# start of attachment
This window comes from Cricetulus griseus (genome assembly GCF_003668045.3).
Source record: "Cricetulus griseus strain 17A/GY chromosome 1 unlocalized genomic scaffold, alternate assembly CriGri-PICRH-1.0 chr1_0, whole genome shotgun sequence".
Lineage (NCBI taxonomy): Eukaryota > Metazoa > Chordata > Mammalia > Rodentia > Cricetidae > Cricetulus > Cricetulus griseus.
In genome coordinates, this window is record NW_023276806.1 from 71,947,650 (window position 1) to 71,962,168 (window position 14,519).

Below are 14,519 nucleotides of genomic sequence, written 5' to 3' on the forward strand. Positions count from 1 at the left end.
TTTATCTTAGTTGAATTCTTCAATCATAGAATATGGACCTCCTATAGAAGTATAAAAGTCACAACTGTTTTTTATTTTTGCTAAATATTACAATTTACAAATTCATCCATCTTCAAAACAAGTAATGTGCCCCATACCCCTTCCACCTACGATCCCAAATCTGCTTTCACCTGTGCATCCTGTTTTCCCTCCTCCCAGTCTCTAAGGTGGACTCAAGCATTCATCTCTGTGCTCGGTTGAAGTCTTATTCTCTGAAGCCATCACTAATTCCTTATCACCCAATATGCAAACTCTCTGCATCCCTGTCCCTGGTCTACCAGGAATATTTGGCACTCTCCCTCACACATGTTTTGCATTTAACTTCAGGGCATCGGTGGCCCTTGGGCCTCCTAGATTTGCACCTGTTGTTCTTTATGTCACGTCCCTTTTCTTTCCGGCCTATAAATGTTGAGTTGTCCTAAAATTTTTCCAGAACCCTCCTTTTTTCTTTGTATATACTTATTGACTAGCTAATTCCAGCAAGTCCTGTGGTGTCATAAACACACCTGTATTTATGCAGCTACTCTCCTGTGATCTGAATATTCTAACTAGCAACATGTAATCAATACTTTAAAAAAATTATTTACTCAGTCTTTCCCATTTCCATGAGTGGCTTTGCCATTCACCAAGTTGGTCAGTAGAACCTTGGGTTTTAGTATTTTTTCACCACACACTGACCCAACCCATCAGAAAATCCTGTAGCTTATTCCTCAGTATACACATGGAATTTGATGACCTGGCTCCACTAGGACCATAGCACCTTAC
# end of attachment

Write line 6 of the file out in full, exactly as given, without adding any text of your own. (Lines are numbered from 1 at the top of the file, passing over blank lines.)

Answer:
TTTATCTTAGTTGAATTCTTCAATCATAGAATATGGACCTCCTATAGAAGTATAAAAGTCACAACTGTTTTTTATTTTTGCTAAATATTACAATTTACAAATTCATCCATCTTCAAAACAAGTAATGTGCCCCATACCCCTTCCACCTACGATCCCAAATCTGCTTTCACCTGTGCATCCTGTTTTCCCTCCTCCCAGTCTCTAAGGTGGACTCAAGCATTCATCTCTGTGCTCGGTTGAAGTCTTATTCTCTGAAGCCATCACTAATTCCTTATCACCCAATATGCAAACTCTCTGCATCCCTGTCCCTGGTCTACCAGGAATATTTGGCACTCTCCCTCACACATGTTTTGCATTTAACTTCAGGGCATCGGTGGCCCTTGGGCCTCCTAGATTTGCACCTGTTGTTCTTTATGTCACGTCCCTTTTCTTTCCGGCCTATAAATGTTGAGTTGTCCTAAAATTTTTCCAGAACCCTCCTTTTTTCTTTGTATATACTTATTGACTAGCTAATTCCAGCAAGTCCTGTGGTGTCATAAACACACCTGTATTTATGCAGCTACTCTCCTGTGATCTGAATATTCTAACTAGCAACATGTAATCAATACTTTAAAAAAATTATTTACTCAGTCTTTCCCATTTCCATGAGTGGCTTTGCCATTCACCAAGTTGGTCAGTAGAACCTTGGGTTTTAGTATTTTTTCACCACACACTGACCCAACCCATCAGAAAATCCTGTAGCTTATTCCTCAGTATACACATGGAATTTGATGACCTGGCTCCACTAGGACCATAGCACCTTAC